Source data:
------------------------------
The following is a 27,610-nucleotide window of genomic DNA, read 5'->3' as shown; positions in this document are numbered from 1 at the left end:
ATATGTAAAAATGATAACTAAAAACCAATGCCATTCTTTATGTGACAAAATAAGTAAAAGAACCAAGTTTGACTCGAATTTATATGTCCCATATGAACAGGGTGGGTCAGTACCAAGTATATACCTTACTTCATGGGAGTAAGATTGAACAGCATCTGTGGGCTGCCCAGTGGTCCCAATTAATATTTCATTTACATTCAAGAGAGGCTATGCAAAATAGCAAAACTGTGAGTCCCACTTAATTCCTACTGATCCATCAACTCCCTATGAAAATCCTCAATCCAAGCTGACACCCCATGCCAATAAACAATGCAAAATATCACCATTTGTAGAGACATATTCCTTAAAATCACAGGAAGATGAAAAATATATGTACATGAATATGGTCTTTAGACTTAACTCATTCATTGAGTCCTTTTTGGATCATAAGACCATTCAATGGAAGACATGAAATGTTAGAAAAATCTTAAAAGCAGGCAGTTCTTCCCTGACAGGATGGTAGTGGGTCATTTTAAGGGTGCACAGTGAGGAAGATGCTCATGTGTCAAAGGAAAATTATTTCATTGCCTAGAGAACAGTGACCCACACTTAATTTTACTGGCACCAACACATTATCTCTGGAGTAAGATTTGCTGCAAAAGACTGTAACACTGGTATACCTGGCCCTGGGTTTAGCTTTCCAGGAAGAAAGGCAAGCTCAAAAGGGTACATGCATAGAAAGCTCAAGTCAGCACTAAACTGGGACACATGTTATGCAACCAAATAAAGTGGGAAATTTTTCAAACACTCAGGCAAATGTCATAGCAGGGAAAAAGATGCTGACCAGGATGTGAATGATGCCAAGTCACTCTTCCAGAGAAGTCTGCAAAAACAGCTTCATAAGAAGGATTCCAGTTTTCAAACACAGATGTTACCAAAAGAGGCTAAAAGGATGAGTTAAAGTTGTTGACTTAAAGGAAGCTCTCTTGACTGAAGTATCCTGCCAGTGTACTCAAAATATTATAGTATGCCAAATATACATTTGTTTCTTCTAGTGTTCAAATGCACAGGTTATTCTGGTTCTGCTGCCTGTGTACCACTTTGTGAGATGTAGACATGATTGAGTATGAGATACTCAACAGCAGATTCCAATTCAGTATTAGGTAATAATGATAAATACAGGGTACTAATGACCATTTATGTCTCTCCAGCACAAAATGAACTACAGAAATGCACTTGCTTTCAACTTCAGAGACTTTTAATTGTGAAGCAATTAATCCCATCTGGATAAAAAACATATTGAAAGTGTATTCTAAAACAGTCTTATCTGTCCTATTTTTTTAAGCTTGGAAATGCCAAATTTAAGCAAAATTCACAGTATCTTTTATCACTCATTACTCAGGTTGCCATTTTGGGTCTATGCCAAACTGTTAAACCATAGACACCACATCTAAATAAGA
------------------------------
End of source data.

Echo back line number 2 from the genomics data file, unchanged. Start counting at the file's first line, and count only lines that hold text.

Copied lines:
ATATGTAAAAATGATAACTAAAAACCAATGCCATTCTTTATGTGACAAAATAAGTAAAAGAACCAAGTTTGACTCGAATTTATATGTCCCATATGAACAGGGTGGGTCAGTACCAAGTATATACCTTACTTCATGGGAGTAAGATTGAACAGCATCTGTGGGCTGCCCAGTGGTCCCAATTAATATTTCATTTACATTCAAGAGAGGCTATGCAAAATAGCAAAACTGTGAGTCCCACTTAATTCCTACTGATCCATCAACTCCCTATGAAAATCCTCAATCCAAGCTGACACCCCATGCCAATAAACAATGCAAAATATCACCATTTGTAGAGACATATTCCTTAAAATCACAGGAAGATGAAAAATATATGTACATGAATATGGTCTTTAGACTTAACTCATTCATTGAGTCCTTTTTGGATCATAAGACCATTCAATGGAAGACATGAAATGTTAGAAAAATCTTAAAAGCAGGCAGTTCTTCCCTGACAGGATGGTAGTGGGTCATTTTAAGGGTGCACAGTGAGGAAGATGCTCATGTGTCAAAGGAAAATTATTTCATTGCCTAGAGAACAGTGACCCACACTTAATTTTACTGGCACCAACACATTATCTCTGGAGTAAGATTTGCTGCAAAAGACTGTAACACTGGTATACCTGGCCCTGGGTTTAGCTTTCCAGGAAGAAAGGCAAGCTCAAAAGGGTACATGCATAGAAAGCTCAAGTCAGCACTAAACTGGGACACATGTTATGCAACCAAATAAAGTGGGAAATTTTTCAAACACTCAGGCAAATGTCATAGCAGGGAAAAAGATGCTGACCAGGATGTGAATGATGCCAAGTCACTCTTCCAGAGAAGTCTGCAAAAACAGCTTCATAAGAAGGATTCCAGTTTTCAAACACAGATGTTACCAAAAGAGGCTAAAAGGATGAGTTAAAGTTGTTGACTTAAAGGAAGCTCTCTTGACTGAAGTATCCTGCCAGTGTACTCAAAATATTATAGTATGCCAAATATACATTTGTTTCTTCTAGTGTTCAAATGCACAGGTTATTCTGGTTCTGCTGCCTGTGTACCACTTTGTGAGATGTAGACATGATTGAGTATGAGATACTCAACAGCAGATTCCAATTCAGTATTAGGTAATAATGATAAATACAGGGTACTAATGACCATTTATGTCTCTCCAGCACAAAATGAACTACAGAAATGCACTTGCTTTCAACTTCAGAGACTTTTAATTGTGAAGCAATTAATCCCATCTGGATAAAAAACATATTGAAAGTGTATTCTAAAACAGTCTTATCTGTCCTATTTTTTTAAGCTTGGAAATGCCAAATTTAAGCAAAATTCACAGTATCTTTTATCACTCATTACTCAGGTTGCCATTTTGGGTCTATGCCAAACTGTTAAACCATAGACACCACATCTAAATAAGA